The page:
As we could expect, government spokesmen are now doing everything they can to talk up the feeble upturn in Danish economy. The narrative is simple: “Fogh (and Løkke) ruined Danish economy, we saved it”.
And as always, the sensible reply is: Not so fast, Poindexter. I’m not an economist and right now don’t have easy access to economic statistics, so this post will lack many of the intermediate arguments, but this is how a criticism of the Danish governments could look like:
First, was the boom of the mid-00s unsustainable and did the Fogh and Løkke governments do too little to stop an unsustainable development in the economy?
Probably. The curious thing is that when I have looked at time-series from the 00s, what strikes me is that the levels of economic growth look inconspicuous. The mid-00s boom was most of all characterised by booming housing prices (and it makes sense to speak of a bubble here) and rising employment. Behind all of this may have been issues related to too lax a regulation of the financial sector in Denmark. Wemay ask if Danish politicians have learnt the lesson about the dangers of lax financial regulation and housing booms.
Second, the direct long-term effects of the financial crisis.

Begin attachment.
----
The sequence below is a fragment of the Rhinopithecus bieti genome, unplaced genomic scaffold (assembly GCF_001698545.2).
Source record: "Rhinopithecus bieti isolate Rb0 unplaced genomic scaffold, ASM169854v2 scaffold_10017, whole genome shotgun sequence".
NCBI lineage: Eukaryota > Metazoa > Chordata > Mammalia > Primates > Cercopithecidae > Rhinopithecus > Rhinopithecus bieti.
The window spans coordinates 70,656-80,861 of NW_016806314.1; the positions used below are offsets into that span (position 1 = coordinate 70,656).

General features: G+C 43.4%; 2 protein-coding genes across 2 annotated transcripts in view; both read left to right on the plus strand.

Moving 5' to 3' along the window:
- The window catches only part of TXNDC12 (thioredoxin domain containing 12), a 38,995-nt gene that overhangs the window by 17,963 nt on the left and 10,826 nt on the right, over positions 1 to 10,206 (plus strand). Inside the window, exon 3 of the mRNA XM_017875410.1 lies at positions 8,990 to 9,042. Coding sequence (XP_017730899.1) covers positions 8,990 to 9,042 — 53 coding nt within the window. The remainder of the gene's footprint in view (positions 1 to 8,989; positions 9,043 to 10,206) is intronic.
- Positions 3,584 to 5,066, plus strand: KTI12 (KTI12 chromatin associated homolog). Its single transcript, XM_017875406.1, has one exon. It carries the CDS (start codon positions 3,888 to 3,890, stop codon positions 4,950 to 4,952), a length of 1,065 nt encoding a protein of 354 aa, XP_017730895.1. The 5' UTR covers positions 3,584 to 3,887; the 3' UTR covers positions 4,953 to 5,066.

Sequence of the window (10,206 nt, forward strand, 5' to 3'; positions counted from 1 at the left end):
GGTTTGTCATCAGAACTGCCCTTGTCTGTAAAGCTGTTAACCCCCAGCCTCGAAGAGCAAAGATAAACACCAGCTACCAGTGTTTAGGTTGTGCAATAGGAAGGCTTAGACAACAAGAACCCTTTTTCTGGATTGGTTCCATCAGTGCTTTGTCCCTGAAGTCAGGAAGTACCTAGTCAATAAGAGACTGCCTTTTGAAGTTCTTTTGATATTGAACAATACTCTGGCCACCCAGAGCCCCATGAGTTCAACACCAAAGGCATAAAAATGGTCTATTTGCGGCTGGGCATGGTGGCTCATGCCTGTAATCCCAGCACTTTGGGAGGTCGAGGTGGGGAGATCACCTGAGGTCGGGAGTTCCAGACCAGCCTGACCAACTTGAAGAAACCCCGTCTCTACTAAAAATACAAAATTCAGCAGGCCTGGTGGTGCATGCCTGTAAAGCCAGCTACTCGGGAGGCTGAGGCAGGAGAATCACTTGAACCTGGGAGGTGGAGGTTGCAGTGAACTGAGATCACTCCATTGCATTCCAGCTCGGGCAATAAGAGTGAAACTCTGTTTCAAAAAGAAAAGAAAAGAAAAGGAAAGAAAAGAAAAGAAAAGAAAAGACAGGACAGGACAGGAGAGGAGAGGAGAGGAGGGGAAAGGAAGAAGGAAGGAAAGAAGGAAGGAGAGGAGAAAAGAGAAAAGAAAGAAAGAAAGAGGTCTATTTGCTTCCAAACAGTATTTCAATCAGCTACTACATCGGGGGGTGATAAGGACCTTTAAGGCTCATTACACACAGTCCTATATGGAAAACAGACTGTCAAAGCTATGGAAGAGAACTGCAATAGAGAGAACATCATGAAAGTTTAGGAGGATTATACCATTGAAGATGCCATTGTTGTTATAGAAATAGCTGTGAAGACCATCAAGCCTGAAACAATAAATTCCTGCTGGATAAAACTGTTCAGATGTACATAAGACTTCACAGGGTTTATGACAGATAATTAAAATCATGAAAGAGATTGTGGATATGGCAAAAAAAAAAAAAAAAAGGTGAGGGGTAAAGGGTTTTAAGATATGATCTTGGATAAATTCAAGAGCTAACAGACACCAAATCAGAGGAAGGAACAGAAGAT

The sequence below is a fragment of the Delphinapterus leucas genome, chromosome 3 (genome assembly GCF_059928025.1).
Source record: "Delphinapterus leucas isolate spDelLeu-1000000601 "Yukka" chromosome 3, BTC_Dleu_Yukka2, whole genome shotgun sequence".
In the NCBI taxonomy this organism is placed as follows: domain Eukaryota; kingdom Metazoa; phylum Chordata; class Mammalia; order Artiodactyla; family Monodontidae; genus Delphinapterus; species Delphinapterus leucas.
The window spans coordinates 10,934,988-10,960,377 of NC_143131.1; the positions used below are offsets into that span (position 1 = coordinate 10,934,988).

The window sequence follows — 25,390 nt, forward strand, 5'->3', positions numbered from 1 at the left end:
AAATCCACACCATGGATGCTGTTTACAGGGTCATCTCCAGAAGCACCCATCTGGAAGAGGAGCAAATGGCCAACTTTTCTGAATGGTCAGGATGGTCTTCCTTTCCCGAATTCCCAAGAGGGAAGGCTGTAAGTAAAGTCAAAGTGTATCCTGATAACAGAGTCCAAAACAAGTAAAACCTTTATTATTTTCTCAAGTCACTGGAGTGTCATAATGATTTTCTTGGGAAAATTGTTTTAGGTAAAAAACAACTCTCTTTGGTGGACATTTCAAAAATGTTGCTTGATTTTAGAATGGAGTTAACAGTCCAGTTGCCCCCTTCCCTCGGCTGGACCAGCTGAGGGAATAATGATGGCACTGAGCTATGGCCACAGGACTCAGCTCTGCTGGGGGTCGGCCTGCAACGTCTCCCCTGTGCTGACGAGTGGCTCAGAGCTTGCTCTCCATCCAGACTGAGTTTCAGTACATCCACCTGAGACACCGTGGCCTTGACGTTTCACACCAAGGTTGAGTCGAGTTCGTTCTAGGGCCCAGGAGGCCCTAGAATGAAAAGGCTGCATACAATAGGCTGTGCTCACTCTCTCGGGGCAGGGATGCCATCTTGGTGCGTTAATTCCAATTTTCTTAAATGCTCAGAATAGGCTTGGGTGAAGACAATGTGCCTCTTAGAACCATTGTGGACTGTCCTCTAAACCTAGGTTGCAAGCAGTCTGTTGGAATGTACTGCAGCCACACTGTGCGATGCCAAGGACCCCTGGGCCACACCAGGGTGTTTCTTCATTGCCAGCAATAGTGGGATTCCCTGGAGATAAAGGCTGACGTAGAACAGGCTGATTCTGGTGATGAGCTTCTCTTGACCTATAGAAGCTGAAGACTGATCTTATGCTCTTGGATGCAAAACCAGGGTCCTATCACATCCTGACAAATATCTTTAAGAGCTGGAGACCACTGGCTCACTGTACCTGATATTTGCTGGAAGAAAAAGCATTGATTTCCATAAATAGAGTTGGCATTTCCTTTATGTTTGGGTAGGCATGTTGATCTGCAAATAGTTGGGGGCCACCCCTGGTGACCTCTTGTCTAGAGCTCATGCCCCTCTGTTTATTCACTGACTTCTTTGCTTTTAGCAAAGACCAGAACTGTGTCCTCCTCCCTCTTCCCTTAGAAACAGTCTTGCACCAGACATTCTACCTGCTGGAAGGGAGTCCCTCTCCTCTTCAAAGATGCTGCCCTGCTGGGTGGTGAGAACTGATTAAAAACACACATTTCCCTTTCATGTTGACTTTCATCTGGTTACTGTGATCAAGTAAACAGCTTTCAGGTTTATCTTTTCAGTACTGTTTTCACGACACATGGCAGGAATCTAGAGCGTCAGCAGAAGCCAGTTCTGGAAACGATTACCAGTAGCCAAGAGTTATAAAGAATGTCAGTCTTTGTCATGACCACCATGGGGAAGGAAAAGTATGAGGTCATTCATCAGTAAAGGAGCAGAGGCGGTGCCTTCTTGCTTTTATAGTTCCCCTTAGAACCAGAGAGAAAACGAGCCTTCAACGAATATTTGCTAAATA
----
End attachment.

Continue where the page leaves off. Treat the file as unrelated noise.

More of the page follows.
Financial and banking crises take a long-term toll on the real economy. The lack of confidence and debt-minimizing strategies mean that economic acitivty is depressed for several years after the main event. Denmark post-2008 fits this pattern. It was always reasonable to expect that economic activity would pick up at one point. Still, the post-2008 period is one where the performances of nearly all European economies have been dismal.
Third, post-2010 austerity policies.
Denmark like most European countries have followed a strict austerity policy since 2010. The idea has been to limit and if possible reduce government debts. This again follows the provisions of the European Growth and Stability Pact. However, the combined attempt at reducing public *and* private debt at the same time has the effect of depressing the economy. In short, we could argue that the economic policies of the Danish governments since 2010 (and this includes both the Løkke and the Thorning-Schmidt governments) have led to the Danish economy underperforming compared to a standard trend. This means that economic growth sonce 2010 has been lower and unemployment higher than necessary.
Similarly, the efforts of both the Løkke and Thorning-Schmidt governments have concentrated on increasing the supply of labour while the demand for goods and services have been under tight controls. The cuts to the unemployment insurance – and other forms of income transfers – have been the political Achilles’ heel of the Thorning-Schmidt government but perhaps the effects of the economic policy orthodoxy on the political and economic systems merit greater scrutiny when political scientists and historians start begin their forensic analyses of the wreck of social democracy.